's role in it. Neither the princess nor the film seem to realize that Grégoire was not exactly a terrible catch. Red Riding Hood is another recent example of this and I was just as dumbfounded at its insistence that Amanda Seyfried would not be the slightest bit attracted to Max Irons. I am grateful that we got to see his rear in Princesse but it was a terrible casting choice (and it was not the ONLY problem with that movie).

Silly question time! Since Grégoire starred in Les Chansons d'Amour, which translates to Love Songs, what love song would you like him to sing to you with his lovely voice? Oh, and I suppose we should talk about his singing voice being another reason why he's amazing.

Dave: I'll start with the final question. I was musing over this earlier, sure I'd never come up with a nice answer - but then, for whatever reason, Marilyn Monroe singing "I wanna be loved by you, just you, nobody else but you" came into my head. And I think it would be perfect. It totally fits the kind of breathy non-singing they do in Les chansons d'amour and it's the kind of thing Erwann (his character - I admit, I only know that because I have the film playing as I write this) would sing. Grégoire, naturally, has a lovely voice - kind of rich and tremulous - but I think it's the earnestness and sweetness he sings with that really makes their duets in particular so perfect.

Absolutely with you on how his normality is what makes him so charming. Garrel mocks Grégoire's Breton jumper and looks like his usual stylishly offbeat tousled-haired sex god self, but Grégoire just has overgrown hair and an oversized puffa jacket. He's the normal guy seeing sadness in the usually untouchable Garrel, and reaching out to him. So his obsessiveness never seems lecherous, because it seems full of such genuine concern. Their romantic scenes are so beautiful because they mix a teenage horniness with what is clearly genuine affection and caring instincts on Erwann's part. He's enthralled by Garrel, but never stops being concerned for his potential sadness.

Oh, and he does have a very nice arse.

Dame James: Oooh, I'm liking your love song answer! It's both a good song and perfect for Grégoire's voice. I'd go with "Stickwitu" by The Pussycat Dolls. I will concede that it's not nearly as brilliant a choice as yours, but I really dig that song and I think I'd die from happiness listening to him try to wrap his French tongue around such an Americanized expression like "stickwitu".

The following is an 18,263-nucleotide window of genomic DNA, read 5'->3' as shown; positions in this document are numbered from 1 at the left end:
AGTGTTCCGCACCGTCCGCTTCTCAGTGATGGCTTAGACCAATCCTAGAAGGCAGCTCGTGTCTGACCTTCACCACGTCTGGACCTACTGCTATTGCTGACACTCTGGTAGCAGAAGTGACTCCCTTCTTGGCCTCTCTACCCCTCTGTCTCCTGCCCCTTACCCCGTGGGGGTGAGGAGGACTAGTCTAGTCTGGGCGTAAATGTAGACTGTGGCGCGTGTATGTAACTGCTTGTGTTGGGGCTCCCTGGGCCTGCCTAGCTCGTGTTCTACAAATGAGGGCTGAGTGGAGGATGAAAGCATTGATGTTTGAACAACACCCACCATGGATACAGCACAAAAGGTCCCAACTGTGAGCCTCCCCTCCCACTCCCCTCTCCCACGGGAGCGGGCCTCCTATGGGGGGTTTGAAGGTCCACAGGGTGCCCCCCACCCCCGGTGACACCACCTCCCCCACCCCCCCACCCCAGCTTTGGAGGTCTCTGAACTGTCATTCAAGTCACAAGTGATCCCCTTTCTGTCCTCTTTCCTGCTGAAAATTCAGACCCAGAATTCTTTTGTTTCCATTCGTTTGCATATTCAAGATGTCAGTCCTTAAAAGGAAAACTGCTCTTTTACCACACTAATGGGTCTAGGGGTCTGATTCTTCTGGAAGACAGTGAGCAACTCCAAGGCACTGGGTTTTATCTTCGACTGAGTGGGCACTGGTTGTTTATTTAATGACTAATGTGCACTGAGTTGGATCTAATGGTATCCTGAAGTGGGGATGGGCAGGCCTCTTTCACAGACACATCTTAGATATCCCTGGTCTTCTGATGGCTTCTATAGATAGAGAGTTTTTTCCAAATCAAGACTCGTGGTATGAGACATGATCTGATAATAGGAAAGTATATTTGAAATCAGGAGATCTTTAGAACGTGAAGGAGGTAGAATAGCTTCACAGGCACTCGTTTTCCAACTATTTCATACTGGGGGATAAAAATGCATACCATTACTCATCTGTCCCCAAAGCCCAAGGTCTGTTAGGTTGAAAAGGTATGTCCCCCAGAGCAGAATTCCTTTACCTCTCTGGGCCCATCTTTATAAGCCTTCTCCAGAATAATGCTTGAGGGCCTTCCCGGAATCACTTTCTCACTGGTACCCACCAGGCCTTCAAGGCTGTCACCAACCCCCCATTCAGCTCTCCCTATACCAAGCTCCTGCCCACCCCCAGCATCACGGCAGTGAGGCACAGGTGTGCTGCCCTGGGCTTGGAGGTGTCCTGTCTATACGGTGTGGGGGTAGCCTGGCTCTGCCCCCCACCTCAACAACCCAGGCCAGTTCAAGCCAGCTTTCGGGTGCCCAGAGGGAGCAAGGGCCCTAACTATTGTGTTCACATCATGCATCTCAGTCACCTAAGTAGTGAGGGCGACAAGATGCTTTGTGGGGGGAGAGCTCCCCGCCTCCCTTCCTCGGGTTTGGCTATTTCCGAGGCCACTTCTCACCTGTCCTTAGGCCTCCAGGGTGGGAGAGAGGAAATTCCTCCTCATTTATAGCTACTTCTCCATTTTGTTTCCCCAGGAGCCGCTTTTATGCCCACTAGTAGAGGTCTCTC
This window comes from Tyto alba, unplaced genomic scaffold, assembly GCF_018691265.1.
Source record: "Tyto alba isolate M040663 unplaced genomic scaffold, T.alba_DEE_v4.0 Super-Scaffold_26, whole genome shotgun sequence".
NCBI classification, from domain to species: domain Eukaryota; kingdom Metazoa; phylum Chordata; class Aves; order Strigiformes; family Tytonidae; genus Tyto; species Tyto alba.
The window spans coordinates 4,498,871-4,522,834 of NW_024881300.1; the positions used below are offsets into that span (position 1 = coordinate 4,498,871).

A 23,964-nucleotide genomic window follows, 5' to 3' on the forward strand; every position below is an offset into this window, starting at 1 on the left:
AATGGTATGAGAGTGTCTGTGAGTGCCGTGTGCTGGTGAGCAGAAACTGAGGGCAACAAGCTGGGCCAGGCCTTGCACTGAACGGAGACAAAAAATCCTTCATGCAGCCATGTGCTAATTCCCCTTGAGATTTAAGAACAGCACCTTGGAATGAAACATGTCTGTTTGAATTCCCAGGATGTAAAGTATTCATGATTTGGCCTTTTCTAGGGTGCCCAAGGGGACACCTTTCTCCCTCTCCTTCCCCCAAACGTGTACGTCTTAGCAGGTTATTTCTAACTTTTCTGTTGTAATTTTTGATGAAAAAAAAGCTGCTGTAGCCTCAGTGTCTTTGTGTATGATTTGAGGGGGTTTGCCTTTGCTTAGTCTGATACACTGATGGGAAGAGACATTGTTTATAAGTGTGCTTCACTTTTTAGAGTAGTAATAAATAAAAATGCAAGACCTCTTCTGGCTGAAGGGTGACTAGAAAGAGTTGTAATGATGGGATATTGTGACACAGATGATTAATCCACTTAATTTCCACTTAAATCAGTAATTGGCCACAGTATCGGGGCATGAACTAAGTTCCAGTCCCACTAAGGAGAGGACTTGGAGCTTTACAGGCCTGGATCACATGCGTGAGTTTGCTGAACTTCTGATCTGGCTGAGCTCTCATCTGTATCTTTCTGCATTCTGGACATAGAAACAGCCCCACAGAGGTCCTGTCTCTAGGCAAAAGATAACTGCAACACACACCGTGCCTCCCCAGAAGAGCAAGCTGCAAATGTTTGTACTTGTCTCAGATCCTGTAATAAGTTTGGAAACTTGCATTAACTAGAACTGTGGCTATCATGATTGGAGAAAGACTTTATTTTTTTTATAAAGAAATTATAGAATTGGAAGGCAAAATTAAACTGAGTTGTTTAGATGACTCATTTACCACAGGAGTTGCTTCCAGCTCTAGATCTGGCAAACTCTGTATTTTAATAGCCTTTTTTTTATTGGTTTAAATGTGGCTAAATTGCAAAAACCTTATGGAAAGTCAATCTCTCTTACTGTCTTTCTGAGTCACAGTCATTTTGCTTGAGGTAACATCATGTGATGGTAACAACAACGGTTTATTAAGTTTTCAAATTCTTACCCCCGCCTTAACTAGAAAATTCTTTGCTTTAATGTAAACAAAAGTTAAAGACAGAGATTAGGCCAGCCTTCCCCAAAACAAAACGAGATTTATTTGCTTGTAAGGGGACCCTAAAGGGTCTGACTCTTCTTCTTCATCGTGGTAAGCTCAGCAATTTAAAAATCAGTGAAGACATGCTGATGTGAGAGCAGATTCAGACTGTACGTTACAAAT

I feel terrible that we keep going on and on about Les Chansons d'Amour--and I do agree with your assessment of his and Garrel's relationship and why it's so fascinating--but not a bunch of his work has been made available in the US (or UK in your case, Dave), as far as I know. I have seen La Belle Personne but that was a horrendous waste of Grégoire
's talent. Then again, aside from "Les Chansons d'Amour", Christophe Honoré really has reduced some quite amazing actors to being mind-blowingly godawful. Montpensier was also another waste of his talent, although, if you get the chance, fast forward about a half hour in and just watch Grégoire's arse. You won't be disappointed.

Then again, I think it's quite remarkable that we've both latched onto this actor just because of this one role. It's not every actor who can so firmly plant himself in the mind of many with just one performance, especially when they're acting with one of the five sexiest living French actors. For that alone, I will be a firm devotee of his. Any final thoughts, Dave? Also, have you seen any other work of his that you could recommend? I just added something called Black Heaven to my Netflix queue that sounded interesting.

Dave: I've not seen him in anything other than the two aforementioned, sadly. He seems to be in a lot of war films, they're the only other available features over here! Black Heaven sounds intriguing if almost sure to be terrible because it concerns video games.

But surely his moment is yet to come (well, his second moment). Personally I'd enjoy seeing him make his way around all five of the sexiest living French actors - maybe some sort of quadrilogy? As long as America doesn't get its hands on him, he needs to stay adorably, naively, beautifully French.

Because Americans tend to ruin everything that was once good, I totally agree he should stay in France. And what do you all think? Are you as smitten with Grégoire as Dave and I are or he is just another young French actor (quelle horror!)

Tuesday, August 16, 2011

Finishing Up the 2010 Diva Cup Awards

As you may have noticed, 2010 has been over for nearly eight months, yet I'm still rolling out my Diva Cup Awards honoring the best in film from that year. I'm not one for deadlines, especially when it comes to this, but it's time to finish this up. The problem is, I don't really have the time or the energy to do a long write-up defending my choices at the moment. So, what I'll do is give you my nominees for Best Actor & Actress and my Top 10 Films of the year with the promise that I will write about these more in the future. I realize only a few people will actually care about that but it would be more for myself than anyone. Without further ado, here are the final awards: